The Loop (TV)
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These are a list of relatively suggestive tropes relating to Ghost in the Shell: Stand Alone Complex that are not discussed at any point as part of the storyline by the characters.
- Adaptation Displacement: Modern anime fans (on both sides of the Pacific) are more familiar with this series than either the manga or the Mamoru Oshii films.
- Alas, Poor Villain: The runaway Walking Tank from the second episode. It's surprising how much empathy you can feel for a machine that resembles a giant metal spider.
- Big Lipped Alligator Moment: No information is ever given about Proto in the few appearances he makes in 2nd Gig. It isn't until he falls victim to an attack barrier and reveals that he's a Bio-Android prototype that we ever learn anything. Unfortunately, this comes near the end of the series, and really plays no part of the story, and such a detail was never hinted at or mentioned again. It may have been an Aborted Arc that somehow still got some details through, or a possible Sequel Hook for another plotline.
- There was one small hint. Proto is short for Prototype.
- Complete Monster: Gouda.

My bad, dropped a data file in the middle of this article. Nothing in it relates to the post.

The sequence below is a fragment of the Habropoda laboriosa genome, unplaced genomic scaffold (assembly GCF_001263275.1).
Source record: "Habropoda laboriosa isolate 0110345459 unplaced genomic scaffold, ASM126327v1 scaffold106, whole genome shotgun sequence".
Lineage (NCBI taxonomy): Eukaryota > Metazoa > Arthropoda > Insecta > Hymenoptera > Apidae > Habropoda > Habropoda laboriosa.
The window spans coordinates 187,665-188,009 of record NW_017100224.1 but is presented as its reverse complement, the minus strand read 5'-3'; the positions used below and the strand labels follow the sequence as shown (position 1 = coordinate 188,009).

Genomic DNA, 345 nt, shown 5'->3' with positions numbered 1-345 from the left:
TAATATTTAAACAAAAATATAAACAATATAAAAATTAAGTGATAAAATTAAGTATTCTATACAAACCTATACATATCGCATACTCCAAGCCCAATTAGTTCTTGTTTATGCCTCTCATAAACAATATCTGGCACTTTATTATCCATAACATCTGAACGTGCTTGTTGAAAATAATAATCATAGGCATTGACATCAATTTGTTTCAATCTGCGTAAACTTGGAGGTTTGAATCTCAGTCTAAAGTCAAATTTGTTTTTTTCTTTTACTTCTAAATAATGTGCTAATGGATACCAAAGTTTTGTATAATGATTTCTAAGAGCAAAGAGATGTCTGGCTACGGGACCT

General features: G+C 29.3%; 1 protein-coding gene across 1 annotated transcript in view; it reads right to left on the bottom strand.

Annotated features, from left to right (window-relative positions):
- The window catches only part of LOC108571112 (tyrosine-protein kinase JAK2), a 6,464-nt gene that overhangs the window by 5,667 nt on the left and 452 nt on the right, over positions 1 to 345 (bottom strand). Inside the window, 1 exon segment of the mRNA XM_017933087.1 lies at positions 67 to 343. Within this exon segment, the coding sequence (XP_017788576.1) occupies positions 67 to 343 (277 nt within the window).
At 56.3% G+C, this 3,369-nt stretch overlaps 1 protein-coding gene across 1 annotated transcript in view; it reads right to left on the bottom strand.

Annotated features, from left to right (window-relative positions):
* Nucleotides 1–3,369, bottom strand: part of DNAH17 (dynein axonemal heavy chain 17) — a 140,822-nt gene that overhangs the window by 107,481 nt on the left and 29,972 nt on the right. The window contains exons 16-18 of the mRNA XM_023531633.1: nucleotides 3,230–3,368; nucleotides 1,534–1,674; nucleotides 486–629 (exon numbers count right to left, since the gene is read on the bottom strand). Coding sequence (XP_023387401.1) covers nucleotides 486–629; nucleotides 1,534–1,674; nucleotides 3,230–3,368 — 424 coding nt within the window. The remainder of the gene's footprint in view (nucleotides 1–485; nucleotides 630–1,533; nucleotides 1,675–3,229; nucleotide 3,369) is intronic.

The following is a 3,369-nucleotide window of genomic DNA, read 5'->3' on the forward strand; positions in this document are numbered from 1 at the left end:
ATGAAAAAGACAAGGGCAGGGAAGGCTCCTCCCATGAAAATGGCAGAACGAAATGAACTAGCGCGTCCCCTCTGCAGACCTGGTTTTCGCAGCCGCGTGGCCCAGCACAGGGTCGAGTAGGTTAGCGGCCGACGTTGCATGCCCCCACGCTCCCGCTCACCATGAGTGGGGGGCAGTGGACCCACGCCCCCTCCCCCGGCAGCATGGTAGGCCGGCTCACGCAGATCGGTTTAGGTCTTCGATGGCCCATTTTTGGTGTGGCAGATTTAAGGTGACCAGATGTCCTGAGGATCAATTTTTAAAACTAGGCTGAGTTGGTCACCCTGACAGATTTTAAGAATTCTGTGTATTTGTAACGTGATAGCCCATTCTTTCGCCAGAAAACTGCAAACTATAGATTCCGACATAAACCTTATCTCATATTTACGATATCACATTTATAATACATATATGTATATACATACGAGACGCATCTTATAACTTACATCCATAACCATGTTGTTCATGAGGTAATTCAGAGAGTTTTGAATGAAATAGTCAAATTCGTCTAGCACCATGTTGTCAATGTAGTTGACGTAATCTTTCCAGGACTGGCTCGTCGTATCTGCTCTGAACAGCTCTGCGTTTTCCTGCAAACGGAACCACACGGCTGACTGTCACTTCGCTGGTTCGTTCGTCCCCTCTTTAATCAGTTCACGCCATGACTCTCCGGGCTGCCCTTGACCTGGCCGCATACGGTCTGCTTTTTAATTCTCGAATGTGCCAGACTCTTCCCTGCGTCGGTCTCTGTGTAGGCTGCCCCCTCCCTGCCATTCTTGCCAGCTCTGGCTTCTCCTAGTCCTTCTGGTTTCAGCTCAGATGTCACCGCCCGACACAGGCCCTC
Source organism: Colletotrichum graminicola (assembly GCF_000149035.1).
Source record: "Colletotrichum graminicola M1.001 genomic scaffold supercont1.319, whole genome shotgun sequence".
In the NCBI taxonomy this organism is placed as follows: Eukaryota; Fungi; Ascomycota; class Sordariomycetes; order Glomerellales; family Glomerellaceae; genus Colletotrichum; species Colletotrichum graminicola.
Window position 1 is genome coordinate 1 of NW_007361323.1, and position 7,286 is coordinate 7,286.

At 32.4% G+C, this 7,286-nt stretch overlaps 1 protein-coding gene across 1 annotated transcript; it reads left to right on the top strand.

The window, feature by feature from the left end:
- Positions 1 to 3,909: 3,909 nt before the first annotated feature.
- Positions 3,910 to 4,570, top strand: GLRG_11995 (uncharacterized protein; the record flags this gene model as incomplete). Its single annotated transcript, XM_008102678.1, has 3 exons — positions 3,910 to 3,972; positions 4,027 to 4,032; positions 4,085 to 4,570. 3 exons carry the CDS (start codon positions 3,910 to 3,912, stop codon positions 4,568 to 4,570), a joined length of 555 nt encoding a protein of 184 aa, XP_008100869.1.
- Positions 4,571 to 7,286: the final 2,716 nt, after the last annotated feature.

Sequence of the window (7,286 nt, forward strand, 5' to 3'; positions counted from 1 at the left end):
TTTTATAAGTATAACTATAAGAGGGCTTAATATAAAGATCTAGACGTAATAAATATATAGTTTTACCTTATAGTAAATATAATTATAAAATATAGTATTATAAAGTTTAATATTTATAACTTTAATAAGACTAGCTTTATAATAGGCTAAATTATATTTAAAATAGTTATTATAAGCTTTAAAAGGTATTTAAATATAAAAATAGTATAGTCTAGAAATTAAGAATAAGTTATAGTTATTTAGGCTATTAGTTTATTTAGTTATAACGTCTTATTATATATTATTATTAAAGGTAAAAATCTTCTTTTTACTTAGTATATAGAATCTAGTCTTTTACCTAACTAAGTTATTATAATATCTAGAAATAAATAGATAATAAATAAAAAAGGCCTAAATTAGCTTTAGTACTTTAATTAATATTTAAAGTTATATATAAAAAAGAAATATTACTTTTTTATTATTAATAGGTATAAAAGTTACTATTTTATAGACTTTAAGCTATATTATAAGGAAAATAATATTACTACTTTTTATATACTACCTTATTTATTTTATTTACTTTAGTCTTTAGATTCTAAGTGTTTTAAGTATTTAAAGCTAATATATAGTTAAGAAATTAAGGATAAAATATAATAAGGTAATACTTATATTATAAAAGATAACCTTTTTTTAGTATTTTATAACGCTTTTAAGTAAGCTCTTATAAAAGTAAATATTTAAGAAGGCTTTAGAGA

- Did They or Didn't They?: The Major may or may not have slept with Batou during episode 25 of the first season. It's another shot you might miss if you look away, as the two of them (wearing their undershirts and having had the prerequisite discussion of mnemonic devices as related to personal identity) walk off together with Batou's arm around the Major's waist.
- Fan Nickname: "Jabba the Home Affairs Minister" - the Minister of Home Affairs, the man Aramaki reports to and a Gonk among Gonks.
- Fridge Brilliance: If you were wondering who the identity of the fifty-ish looking man with important knowledge of The Laughing Man was in the "Chat" episode of season 1, pay close attention and you'll notice that he and TLM share the same VA, Steve Blum (with each at opposite ends of his vocal range, no less) meaning they may well have been the same person.
- Nightmare Fuel:
- The episode "JUNGLE CRUISE", where people are forced to watch themselves die has this in spades. The episode is one long homage to both Heart of Darkness, Silence of the Lambs, and Strange Days which should explain a bit. It was so graphic that Adult Swim put a viewer discretion advisory before airing it.